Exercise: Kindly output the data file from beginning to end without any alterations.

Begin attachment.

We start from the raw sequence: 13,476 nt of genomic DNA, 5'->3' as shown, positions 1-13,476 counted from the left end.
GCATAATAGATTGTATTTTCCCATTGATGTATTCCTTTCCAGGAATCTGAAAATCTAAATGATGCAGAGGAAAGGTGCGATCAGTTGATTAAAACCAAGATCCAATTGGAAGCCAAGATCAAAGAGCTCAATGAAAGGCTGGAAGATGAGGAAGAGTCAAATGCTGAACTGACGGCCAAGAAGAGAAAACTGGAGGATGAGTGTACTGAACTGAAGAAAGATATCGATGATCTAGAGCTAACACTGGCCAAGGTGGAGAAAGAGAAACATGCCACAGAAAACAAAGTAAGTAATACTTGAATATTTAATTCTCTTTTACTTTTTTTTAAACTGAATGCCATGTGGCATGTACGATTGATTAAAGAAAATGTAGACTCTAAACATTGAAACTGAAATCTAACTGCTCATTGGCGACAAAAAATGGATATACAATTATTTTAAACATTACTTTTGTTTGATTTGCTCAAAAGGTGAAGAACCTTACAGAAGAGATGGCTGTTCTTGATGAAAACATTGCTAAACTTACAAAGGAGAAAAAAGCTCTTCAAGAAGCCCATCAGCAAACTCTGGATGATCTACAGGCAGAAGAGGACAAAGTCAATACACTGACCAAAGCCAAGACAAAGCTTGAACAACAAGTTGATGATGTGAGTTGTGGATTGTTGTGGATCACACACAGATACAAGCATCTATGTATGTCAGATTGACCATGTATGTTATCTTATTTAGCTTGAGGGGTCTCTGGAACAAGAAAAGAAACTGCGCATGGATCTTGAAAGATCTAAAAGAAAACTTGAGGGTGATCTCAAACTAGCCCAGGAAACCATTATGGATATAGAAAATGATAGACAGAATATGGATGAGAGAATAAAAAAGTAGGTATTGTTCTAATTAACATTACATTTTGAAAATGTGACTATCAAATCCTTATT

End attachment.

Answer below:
We start from the raw sequence: 13,476 nt of genomic DNA, 5'->3' as shown, positions 1-13,476 counted from the left end.
GCATAATAGATTGTATTTTCCCATTGATGTATTCCTTTCCAGGAATCTGAAAATCTAAATGATGCAGAGGAAAGGTGCGATCAGTTGATTAAAACCAAGATCCAATTGGAAGCCAAGATCAAAGAGCTCAATGAAAGGCTGGAAGATGAGGAAGAGTCAAATGCTGAACTGACGGCCAAGAAGAGAAAACTGGAGGATGAGTGTACTGAACTGAAGAAAGATATCGATGATCTAGAGCTAACACTGGCCAAGGTGGAGAAAGAGAAACATGCCACAGAAAACAAAGTAAGTAATACTTGAATATTTAATTCTCTTTTACTTTTTTTTAAACTGAATGCCATGTGGCATGTACGATTGATTAAAGAAAATGTAGACTCTAAACATTGAAACTGAAATCTAACTGCTCATTGGCGACAAAAAATGGATATACAATTATTTTAAACATTACTTTTGTTTGATTTGCTCAAAAGGTGAAGAACCTTACAGAAGAGATGGCTGTTCTTGATGAAAACATTGCTAAACTTACAAAGGAGAAAAAAGCTCTTCAAGAAGCCCATCAGCAAACTCTGGATGATCTACAGGCAGAAGAGGACAAAGTCAATACACTGACCAAAGCCAAGACAAAGCTTGAACAACAAGTTGATGATGTGAGTTGTGGATTGTTGTGGATCACACACAGATACAAGCATCTATGTATGTCAGATTGACCATGTATGTTATCTTATTTAGCTTGAGGGGTCTCTGGAACAAGAAAAGAAACTGCGCATGGATCTTGAAAGATCTAAAAGAAAACTTGAGGGTGATCTCAAACTAGCCCAGGAAACCATTATGGATATAGAAAATGATAGACAGAATATGGATGAGAGAATAAAAAAGTAGGTATTGTTCTAATTAACATTACATTTTGAAAATGTGACTATCAAATCCTTATT